The stunning Australian landscape is magnificently photographed byChristopher Doyle, and a haunting score by Peter Gabriel translates naturalsounds of birds, animals, wind and rain into music that adds a mysticalfeeling to the journey. The real footage that we see at the end of the film is so powerful that the whole essence of what you have just watched becomes even more devastating. This thoughtful presentation is worth watching. Thestory is a little weak at some points once the children escape the filmhas a touch too many scenes of near-capture and escape to sustain the drama. I would argue the latter. As for the cast, Sampi is simply enchanting, and Branagh is as goodhere as I've seen him in any other film of his, even though his role isa relatively minor one. Above all, this is an extraordinary tale that moves the heart.
Neville could easily have beenoverplayed as a hammy villain of the piece but here he is played just right he is a real man and we are left to decide for ourselves what to make ofhim. Neville, theminister in charge of half-castes. This was a fascinating story that deserved to be told. The motion picture is stunningly directed by Phillip Noyce , an Australian director who emigrated Hollywood where achieved successes such as ¨Patriot games , Clear and present danger , The Saint¨. The English-language trailer pitches the film as a journey of survival and endurance, which it is. Set primarily in the breathtaking Australian wilderness,magnificent cinematography goes without saying.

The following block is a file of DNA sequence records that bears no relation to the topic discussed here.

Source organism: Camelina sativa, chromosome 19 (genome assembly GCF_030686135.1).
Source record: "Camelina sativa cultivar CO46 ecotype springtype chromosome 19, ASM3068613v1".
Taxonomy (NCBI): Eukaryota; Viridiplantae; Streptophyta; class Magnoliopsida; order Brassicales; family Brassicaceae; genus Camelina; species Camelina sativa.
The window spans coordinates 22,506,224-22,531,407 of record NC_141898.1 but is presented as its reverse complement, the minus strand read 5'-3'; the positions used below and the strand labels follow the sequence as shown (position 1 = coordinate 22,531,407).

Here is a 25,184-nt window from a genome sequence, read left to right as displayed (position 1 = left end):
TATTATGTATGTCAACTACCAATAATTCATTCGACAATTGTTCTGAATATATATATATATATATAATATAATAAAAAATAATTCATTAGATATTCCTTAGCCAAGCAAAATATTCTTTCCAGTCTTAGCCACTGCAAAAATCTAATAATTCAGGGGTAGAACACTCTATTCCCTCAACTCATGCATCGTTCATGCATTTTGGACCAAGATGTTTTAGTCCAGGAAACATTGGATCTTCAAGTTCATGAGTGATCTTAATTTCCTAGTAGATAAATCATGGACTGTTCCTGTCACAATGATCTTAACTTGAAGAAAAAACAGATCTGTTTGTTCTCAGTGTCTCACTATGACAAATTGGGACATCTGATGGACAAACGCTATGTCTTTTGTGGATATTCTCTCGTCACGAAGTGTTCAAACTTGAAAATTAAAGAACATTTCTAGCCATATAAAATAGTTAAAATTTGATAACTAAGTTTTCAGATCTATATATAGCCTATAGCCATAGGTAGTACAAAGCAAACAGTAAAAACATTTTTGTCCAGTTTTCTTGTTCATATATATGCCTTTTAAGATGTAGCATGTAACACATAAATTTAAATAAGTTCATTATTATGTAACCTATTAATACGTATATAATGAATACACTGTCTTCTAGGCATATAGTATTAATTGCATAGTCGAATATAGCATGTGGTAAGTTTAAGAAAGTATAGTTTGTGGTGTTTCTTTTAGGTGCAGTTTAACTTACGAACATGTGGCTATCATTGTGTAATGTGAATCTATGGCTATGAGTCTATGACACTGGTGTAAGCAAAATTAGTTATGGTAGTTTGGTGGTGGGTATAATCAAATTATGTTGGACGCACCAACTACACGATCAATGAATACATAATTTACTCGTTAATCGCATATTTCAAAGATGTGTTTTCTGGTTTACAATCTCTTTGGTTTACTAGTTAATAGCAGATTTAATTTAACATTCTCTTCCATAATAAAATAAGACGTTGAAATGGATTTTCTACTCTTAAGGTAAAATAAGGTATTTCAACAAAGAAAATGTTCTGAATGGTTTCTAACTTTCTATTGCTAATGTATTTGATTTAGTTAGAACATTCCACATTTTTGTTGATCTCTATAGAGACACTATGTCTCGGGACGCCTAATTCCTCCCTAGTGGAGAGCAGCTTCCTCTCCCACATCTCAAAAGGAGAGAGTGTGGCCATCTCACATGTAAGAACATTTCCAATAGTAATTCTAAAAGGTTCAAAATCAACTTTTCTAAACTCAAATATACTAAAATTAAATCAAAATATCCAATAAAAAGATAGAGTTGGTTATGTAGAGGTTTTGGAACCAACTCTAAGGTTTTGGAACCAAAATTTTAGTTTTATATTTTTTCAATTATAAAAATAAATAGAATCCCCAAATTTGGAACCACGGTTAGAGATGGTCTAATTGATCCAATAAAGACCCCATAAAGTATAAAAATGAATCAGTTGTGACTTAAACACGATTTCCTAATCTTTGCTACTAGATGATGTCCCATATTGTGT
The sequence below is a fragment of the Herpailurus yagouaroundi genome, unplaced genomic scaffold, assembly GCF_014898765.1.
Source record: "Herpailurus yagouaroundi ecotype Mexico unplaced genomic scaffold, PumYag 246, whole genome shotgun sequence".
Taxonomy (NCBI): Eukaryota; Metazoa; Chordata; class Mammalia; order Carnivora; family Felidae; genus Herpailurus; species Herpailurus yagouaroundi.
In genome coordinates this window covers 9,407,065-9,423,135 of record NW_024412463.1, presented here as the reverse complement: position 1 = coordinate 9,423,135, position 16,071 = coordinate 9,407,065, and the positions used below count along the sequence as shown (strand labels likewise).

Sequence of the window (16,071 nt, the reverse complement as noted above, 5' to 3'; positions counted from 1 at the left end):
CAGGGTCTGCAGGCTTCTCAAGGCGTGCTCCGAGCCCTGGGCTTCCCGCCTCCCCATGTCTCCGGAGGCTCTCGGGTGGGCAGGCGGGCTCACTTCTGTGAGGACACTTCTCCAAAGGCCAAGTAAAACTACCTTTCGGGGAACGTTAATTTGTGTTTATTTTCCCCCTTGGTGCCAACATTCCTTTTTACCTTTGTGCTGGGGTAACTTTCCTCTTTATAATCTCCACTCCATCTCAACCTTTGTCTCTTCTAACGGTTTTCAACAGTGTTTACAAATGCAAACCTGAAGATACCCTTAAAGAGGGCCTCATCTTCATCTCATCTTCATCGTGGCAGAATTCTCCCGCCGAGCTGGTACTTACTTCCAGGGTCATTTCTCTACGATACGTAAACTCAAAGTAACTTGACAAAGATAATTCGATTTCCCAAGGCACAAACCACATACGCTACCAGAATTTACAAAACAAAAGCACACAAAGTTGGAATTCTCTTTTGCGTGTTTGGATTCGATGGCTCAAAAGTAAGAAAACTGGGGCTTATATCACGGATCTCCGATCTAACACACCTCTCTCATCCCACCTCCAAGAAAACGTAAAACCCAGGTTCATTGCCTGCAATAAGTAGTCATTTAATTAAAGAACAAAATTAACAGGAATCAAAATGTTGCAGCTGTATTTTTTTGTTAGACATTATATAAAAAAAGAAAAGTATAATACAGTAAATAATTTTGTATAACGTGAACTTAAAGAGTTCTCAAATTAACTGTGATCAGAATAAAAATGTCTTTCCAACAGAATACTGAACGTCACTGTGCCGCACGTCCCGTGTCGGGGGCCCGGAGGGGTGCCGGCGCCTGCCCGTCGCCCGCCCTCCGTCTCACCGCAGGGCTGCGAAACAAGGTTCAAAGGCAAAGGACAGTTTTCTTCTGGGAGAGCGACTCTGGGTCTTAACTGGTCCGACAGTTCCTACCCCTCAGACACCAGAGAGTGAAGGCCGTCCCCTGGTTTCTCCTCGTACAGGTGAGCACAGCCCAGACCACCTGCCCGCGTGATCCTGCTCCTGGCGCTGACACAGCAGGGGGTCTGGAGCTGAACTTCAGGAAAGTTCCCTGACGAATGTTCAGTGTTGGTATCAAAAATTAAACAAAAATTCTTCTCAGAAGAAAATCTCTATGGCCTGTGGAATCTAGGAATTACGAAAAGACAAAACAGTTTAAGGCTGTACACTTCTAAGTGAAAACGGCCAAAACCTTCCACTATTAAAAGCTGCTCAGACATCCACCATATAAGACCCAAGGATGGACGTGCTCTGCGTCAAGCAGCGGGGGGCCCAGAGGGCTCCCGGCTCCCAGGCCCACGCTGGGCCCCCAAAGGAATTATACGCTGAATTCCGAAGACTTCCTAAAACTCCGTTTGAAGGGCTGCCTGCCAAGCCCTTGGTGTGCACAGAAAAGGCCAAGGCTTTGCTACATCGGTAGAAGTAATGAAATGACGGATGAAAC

It is very unobtrusive,but elegantly emphasizes mood throughout the film. We call them the Stole Generations. Today many of these Aboriginal people continue to suffer from this destruction of identity , family , life and culture. This is one of the best films I've seen this year and hasstruck a responsive chord in Australia and all over the world. Noyce tells this devastating tale in simple but moving fashion.
Herded into mass dormitories, they are not allowed to speak their nativelanguage, are subject to strict discipline, and, if they break the rules,are put into solitary confinement for 14 days. Took me off guard and broke my heart, where as inAmerica we took the Native Americans and did the almost the same thing. We recognize that it's awful that he's working with the oppressors, but somehow he also gives the feeling that he can't continue like this. The cast are mixed but are important where it matters. While, in retrospect we can clearly see that what they did was wrong, the people at the time could not. Top-notch , colorful cinematography by Christopher Doyle who reflects splendidly Australian Outback. The children are mainly concerned with avoiding theblacktracker who is following them.